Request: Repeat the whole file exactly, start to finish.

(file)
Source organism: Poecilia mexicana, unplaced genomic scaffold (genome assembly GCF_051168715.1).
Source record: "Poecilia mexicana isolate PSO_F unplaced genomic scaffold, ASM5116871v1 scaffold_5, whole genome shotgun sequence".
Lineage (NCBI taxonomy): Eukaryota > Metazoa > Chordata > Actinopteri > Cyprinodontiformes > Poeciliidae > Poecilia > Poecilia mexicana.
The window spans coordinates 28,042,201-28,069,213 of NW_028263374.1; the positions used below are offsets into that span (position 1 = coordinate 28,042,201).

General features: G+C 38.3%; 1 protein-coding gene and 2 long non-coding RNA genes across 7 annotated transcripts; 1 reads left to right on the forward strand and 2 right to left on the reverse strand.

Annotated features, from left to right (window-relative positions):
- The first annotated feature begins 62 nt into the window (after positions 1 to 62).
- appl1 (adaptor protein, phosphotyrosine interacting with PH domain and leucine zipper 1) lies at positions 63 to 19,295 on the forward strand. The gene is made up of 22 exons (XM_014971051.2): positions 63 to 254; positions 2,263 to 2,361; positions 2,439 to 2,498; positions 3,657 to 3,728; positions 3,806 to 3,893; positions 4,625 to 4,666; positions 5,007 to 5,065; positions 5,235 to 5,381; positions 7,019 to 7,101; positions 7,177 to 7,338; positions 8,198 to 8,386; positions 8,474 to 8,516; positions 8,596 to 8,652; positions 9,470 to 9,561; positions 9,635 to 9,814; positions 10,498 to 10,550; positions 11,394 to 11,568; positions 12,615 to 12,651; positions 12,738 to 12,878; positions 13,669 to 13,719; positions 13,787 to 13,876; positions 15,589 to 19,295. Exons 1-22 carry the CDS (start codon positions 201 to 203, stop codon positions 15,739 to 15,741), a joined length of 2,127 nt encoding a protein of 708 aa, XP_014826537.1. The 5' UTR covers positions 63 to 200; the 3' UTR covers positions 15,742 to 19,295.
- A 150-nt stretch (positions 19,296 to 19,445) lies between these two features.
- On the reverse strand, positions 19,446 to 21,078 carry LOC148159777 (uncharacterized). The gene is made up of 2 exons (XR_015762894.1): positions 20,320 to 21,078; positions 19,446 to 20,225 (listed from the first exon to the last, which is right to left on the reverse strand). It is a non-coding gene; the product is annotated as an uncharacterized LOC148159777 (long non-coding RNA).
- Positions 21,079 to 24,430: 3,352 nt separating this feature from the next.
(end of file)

Source organism: Poecilia mexicana, unplaced genomic scaffold (genome assembly GCF_051168715.1).
Source record: "Poecilia mexicana isolate PSO_F unplaced genomic scaffold, ASM5116871v1 scaffold_5, whole genome shotgun sequence".
Lineage (NCBI taxonomy): Eukaryota > Metazoa > Chordata > Actinopteri > Cyprinodontiformes > Poeciliidae > Poecilia > Poecilia mexicana.
The window spans coordinates 28,042,201-28,069,213 of NW_028263374.1; the positions used below are offsets into that span (position 1 = coordinate 28,042,201).

General features: G+C 38.3%; 1 protein-coding gene and 2 long non-coding RNA genes across 7 annotated transcripts; 1 reads left to right on the forward strand and 2 right to left on the reverse strand.

Annotated features, from left to right (window-relative positions):
- The first annotated feature begins 62 nt into the window (after positions 1 to 62).
- appl1 (adaptor protein, phosphotyrosine interacting with PH domain and leucine zipper 1) lies at positions 63 to 19,295 on the forward strand. The gene is made up of 22 exons (XM_014971051.2): positions 63 to 254; positions 2,263 to 2,361; positions 2,439 to 2,498; positions 3,657 to 3,728; positions 3,806 to 3,893; positions 4,625 to 4,666; positions 5,007 to 5,065; positions 5,235 to 5,381; positions 7,019 to 7,101; positions 7,177 to 7,338; positions 8,198 to 8,386; positions 8,474 to 8,516; positions 8,596 to 8,652; positions 9,470 to 9,561; positions 9,635 to 9,814; positions 10,498 to 10,550; positions 11,394 to 11,568; positions 12,615 to 12,651; positions 12,738 to 12,878; positions 13,669 to 13,719; positions 13,787 to 13,876; positions 15,589 to 19,295. Exons 1-22 carry the CDS (start codon positions 201 to 203, stop codon positions 15,739 to 15,741), a joined length of 2,127 nt encoding a protein of 708 aa, XP_014826537.1. The 5' UTR covers positions 63 to 200; the 3' UTR covers positions 15,742 to 19,295.
- A 150-nt stretch (positions 19,296 to 19,445) lies between these two features.
- On the reverse strand, positions 19,446 to 21,078 carry LOC148159777 (uncharacterized). The gene is made up of 2 exons (XR_015762894.1): positions 20,320 to 21,078; positions 19,446 to 20,225 (listed from the first exon to the last, which is right to left on the reverse strand). It is a non-coding gene; the product is annotated as an uncharacterized LOC148159777 (long non-coding RNA).
- Positions 21,079 to 24,430: 3,352 nt separating this feature from the next.